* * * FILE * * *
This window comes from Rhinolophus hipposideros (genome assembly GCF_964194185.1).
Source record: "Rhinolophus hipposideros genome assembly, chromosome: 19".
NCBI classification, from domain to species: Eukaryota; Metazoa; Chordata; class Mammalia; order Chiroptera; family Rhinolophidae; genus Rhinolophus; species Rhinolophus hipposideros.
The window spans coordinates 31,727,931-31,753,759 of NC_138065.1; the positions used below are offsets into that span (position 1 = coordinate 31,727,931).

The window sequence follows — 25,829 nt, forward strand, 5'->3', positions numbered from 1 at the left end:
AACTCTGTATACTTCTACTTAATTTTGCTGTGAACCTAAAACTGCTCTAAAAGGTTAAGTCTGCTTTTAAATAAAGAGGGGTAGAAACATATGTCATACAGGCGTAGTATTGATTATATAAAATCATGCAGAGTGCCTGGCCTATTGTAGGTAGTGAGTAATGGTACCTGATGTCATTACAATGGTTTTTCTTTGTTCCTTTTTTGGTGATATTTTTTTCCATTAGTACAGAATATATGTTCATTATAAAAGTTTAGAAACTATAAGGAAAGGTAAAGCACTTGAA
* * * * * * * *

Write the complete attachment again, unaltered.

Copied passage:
This window comes from Rhinolophus hipposideros (genome assembly GCF_964194185.1).
Source record: "Rhinolophus hipposideros genome assembly, chromosome: 19".
NCBI classification, from domain to species: Eukaryota; Metazoa; Chordata; class Mammalia; order Chiroptera; family Rhinolophidae; genus Rhinolophus; species Rhinolophus hipposideros.
The window spans coordinates 31,727,931-31,753,759 of NC_138065.1; the positions used below are offsets into that span (position 1 = coordinate 31,727,931).

The window sequence follows — 25,829 nt, forward strand, 5'->3', positions numbered from 1 at the left end:
AACTCTGTATACTTCTACTTAATTTTGCTGTGAACCTAAAACTGCTCTAAAAGGTTAAGTCTGCTTTTAAATAAAGAGGGGTAGAAACATATGTCATACAGGCGTAGTATTGATTATATAAAATCATGCAGAGTGCCTGGCCTATTGTAGGTAGTGAGTAATGGTACCTGATGTCATTACAATGGTTTTTCTTTGTTCCTTTTTTGGTGATATTTTTTTCCATTAGTACAGAATATATGTTCATTATAAAAGTTTAGAAACTATAAGGAAAGGTAAAGCACTTGAA